Given what is occurring in our society and culture, the ever increasing frenzy and hysteria associated with what is called “the women’s movement” and the ever-changing, always-increasing “racism test,” a review of the basics, a return to and familiarity with our history, is incumbent on us if we are to survive as a nation.

Yet, the real problem is that American history, that is, American history that is not completely warped by a predetermined progressivist ideology, hardly exists today as a subject taught in most US colleges and universities. And on the high school level, one is fortunate these days to find a teacher who is not convinced that “race” and “sex” are the only factors that actually shaped our nation, or who is not so cowed by political correctness that he or she doesn’t fear to deviate from the new ironclad template.

This disastrous situation in education should be self-evident to most observers of academia, but it is not…and apparently not for many conservatives and Republicans.

Wonder why and how so many millions of Millenials now ardently believe extreme socialism is the way of the future? Or, why an innocent college prank from forty years ago brands you as a “racist” or “sexist” for life? Or, why most students now believe the United States at its founding was dominated by “white racists” who imposed a “toxic [white] masculinity” on these shores?

Look to our schools and colleges.

Just this past week I attended a legislative reception for North Carolina legislators hosted by the North Carolina Sons of Confederate Veterans. Outside, surrounding the host facility were shouting and screaming demonstrators, mostly Millenials, from several radical leftist groups located in central North Carolina, including the Workers’ World Party, the Hillsborough Progressives Taking Action, and Antifa of North Carolina.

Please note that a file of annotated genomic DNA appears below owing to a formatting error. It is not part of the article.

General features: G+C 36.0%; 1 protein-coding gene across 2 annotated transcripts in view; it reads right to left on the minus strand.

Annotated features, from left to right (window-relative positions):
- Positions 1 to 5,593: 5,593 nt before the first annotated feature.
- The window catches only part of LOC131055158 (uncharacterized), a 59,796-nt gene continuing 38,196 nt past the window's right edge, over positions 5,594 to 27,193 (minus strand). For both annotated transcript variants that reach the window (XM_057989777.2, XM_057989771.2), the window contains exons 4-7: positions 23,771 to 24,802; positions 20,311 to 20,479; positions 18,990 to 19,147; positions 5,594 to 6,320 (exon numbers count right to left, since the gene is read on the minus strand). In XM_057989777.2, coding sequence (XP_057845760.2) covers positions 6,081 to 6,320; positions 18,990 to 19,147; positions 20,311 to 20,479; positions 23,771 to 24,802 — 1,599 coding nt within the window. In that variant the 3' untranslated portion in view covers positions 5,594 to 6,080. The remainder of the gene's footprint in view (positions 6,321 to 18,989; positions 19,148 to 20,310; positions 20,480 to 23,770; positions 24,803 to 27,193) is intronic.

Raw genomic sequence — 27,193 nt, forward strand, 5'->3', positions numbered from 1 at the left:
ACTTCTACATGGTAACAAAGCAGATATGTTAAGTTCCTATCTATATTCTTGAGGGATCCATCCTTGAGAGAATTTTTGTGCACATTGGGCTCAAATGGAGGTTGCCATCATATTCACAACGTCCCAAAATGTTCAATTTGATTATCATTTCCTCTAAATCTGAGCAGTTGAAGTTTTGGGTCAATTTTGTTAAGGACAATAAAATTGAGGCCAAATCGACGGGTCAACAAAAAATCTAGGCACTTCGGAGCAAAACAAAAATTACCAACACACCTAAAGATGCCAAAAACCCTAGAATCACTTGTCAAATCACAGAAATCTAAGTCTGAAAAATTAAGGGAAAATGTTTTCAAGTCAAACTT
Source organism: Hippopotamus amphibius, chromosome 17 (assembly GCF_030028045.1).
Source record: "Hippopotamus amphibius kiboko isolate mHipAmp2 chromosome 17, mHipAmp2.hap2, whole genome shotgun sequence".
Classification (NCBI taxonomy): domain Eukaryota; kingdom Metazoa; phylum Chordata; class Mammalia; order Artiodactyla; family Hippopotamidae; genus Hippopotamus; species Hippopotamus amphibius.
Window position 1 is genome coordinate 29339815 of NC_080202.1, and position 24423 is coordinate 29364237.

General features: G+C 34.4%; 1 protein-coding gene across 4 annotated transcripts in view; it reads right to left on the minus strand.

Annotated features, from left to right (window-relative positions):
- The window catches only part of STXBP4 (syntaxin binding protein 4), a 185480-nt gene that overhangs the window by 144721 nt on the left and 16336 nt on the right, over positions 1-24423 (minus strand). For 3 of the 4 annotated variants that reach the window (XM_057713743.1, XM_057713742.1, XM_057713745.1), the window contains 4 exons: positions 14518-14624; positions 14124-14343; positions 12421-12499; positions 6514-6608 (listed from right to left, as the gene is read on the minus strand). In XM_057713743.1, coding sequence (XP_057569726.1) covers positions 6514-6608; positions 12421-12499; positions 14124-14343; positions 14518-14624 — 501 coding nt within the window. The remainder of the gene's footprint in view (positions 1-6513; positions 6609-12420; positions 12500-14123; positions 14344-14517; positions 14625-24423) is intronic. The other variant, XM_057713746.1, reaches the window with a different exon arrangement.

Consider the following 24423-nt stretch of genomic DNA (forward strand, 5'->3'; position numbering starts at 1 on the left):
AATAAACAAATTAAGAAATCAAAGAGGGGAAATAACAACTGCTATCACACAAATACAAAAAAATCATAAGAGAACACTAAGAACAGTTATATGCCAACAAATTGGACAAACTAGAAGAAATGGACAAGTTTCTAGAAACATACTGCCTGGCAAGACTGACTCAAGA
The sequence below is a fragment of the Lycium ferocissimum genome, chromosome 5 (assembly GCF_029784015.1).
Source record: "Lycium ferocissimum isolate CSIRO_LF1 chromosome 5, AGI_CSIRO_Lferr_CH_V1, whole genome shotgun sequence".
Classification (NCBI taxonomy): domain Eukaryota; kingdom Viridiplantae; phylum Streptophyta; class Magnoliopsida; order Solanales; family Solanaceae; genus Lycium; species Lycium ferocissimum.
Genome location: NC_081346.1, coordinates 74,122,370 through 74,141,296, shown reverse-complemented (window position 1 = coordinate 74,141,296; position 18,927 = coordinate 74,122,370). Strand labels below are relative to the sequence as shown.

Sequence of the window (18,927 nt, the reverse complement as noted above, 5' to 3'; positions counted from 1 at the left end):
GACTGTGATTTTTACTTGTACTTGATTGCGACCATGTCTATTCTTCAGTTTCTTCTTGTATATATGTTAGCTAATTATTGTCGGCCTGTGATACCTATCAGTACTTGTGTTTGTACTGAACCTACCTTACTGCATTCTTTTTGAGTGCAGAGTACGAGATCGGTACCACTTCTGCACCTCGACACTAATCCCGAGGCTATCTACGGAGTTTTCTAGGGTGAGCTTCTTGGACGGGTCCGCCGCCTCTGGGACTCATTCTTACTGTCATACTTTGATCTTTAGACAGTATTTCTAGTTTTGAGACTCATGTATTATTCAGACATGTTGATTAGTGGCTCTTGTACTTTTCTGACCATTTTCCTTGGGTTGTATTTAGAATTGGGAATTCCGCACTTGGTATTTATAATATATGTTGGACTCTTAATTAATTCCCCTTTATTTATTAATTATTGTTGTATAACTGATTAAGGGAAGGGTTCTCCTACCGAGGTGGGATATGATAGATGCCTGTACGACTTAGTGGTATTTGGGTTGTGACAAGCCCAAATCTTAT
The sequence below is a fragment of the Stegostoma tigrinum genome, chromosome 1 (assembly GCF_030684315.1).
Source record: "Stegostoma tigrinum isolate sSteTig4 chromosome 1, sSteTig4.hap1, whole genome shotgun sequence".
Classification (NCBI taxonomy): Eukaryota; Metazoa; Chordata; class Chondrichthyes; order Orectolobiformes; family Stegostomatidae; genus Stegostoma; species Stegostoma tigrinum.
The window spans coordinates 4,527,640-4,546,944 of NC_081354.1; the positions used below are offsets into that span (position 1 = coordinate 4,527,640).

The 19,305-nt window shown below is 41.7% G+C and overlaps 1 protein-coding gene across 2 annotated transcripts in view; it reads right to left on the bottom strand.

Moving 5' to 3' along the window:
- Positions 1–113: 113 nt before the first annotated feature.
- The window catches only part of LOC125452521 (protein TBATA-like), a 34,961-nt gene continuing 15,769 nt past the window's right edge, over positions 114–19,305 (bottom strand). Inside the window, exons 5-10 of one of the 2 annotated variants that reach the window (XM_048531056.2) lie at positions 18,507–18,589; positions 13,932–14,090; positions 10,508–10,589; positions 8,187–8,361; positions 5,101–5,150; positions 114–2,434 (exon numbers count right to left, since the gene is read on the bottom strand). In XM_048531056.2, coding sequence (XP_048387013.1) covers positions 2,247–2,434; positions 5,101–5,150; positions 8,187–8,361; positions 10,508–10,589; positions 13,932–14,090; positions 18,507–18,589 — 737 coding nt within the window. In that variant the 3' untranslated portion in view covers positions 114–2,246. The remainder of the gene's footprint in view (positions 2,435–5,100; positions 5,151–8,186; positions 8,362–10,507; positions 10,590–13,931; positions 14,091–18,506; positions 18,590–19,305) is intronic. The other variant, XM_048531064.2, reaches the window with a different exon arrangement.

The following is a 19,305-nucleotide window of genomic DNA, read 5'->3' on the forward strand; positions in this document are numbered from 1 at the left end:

Their praxis is to attempt to shut down opponents of their world-view. On an increasing number of college campuses the concept of “free speech” for those who dissent from the far Leftist viewpoint is no longer acceptable. The Yale [University] Daily News [February 8, 2019] now advocates spying on “white boys” so that when these “privileged” males reach fame, the silly words or pranks they committed in college decades before can be used against them: “I’m watching you white boy. And this time, I’m taking the screenshot!” wrote the editorialist. And the student newspaper of Dickinson College in Pennsylvania, asked: “should white boys still be allowed to share their ‘opinions’? Should we be forced to listen? In honor of Black History Month, I’m gonna go with a hell no.”

At the reception as legislators and their wives got out of their cars, the screaming Leftists would approach them, hurling epithets and demanding to know why they “supported racism and the KKK.” Additionally, they had cameras filming each and every guest, shouting “we know who you are and where you live, and we are coming for you!”

This, then, is what your college dollars—the tuition you pay—have produced. And this is the result of the bounty and largesse of such globalist financiers as George Soros and those like him, who bankroll these folks and their mob demonstrations. 

This is the result of an educational narrative that dominates our educational system. And it is a fundamental template that is now shared not only by the frenzied revolutionary Left who get up in the faces of conservative legislators and attempt to shame them or scare them into silence or compliance, and who will follow them to their homes, but also, in effect, ironically by nearly all of the major conservative voices we hear on Fox or read in such publications as National Review.

You read that correctly….